Trusses. You literally would not have a roof
over your head without them. An essential element to any home, trusses not only support your ceiling, they offer architectural interest inside and allow for the open expanse of your great room — whether your timber frame is reminiscent of a grand cathedral or as cozy
as a cottage.
Unlike most modern stick-built homes, timber-framed trusses are frequently exposed, amplifying the feeling of space and volume inside. The timber frame ceiling can be at the roofline rather than tied to the base of the truss’s lower beam, and individual rooms can have varying ceiling heights thanks to that flexibility. However, the newfound ceiling height and architectural interest of a timber truss often mean an engineer is required to guarantee these beautiful open trusses will hold up under the load of the roof.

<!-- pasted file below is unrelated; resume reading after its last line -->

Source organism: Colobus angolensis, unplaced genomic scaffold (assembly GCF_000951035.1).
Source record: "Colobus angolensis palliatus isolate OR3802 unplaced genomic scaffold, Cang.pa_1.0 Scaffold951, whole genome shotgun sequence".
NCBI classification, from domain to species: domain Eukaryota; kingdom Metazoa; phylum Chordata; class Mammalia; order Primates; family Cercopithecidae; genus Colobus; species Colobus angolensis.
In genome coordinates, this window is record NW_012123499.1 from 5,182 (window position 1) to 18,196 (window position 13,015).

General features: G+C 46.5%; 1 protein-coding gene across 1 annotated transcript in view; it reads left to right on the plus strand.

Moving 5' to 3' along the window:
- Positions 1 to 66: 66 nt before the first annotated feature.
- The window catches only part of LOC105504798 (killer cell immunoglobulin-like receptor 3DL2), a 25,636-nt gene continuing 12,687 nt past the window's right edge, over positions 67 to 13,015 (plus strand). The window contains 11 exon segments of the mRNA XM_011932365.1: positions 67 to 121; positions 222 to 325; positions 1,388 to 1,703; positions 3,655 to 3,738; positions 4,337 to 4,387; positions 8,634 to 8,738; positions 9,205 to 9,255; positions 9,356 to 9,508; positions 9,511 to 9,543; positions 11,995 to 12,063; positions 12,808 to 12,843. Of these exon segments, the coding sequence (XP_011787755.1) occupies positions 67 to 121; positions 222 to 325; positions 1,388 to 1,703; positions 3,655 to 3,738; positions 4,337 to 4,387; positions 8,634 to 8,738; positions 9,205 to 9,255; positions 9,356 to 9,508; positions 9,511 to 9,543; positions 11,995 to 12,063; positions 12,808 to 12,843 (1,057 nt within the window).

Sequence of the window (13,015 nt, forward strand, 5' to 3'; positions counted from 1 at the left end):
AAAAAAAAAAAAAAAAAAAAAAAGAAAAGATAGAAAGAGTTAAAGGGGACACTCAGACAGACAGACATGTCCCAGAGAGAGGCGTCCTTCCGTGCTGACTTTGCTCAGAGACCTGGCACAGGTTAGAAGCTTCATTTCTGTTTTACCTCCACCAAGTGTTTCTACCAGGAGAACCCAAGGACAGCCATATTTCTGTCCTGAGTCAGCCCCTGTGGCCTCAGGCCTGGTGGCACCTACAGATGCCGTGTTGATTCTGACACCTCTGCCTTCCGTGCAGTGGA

According to the Timber Framers Guild
, (a non-profit membership organization dedicated to the art and science of timber framing), to determine the span and scale of a timber truss, a structural engineer follows these four steps:
- Identify and quantify the loads of the structure, according to the International Residential Building Code (in the U.S.)
- Select the member sizes and materials for the timber frame
- Examine how the building will behave under the load
- Refine materials and member sizes to achieve effective performance
and engineered to meet the criteria above, the trusses are pre-cut in the timber framer’s shop. They may be assembled there or onsite, depending on the timber framer and the site’s restrictions. Modern timber frame trusses can be connected using exposed steel plates and brackets or the traditional mortise-and-tenon method, using wood pegs to secure the pieces together instead of metal fasteners or nails.
There are five basic modern trusses: common, queen post, king post, hammerbeam and scissor.
Check Out These Timber Frame Trusses:
The Common Truss is, as its name implies, the truss most often seen in modern timber frames, and is both strong and affordable. It’s a clean design, easily identified by the manner in which the lower horizontal beam (chord) joins the two rafters.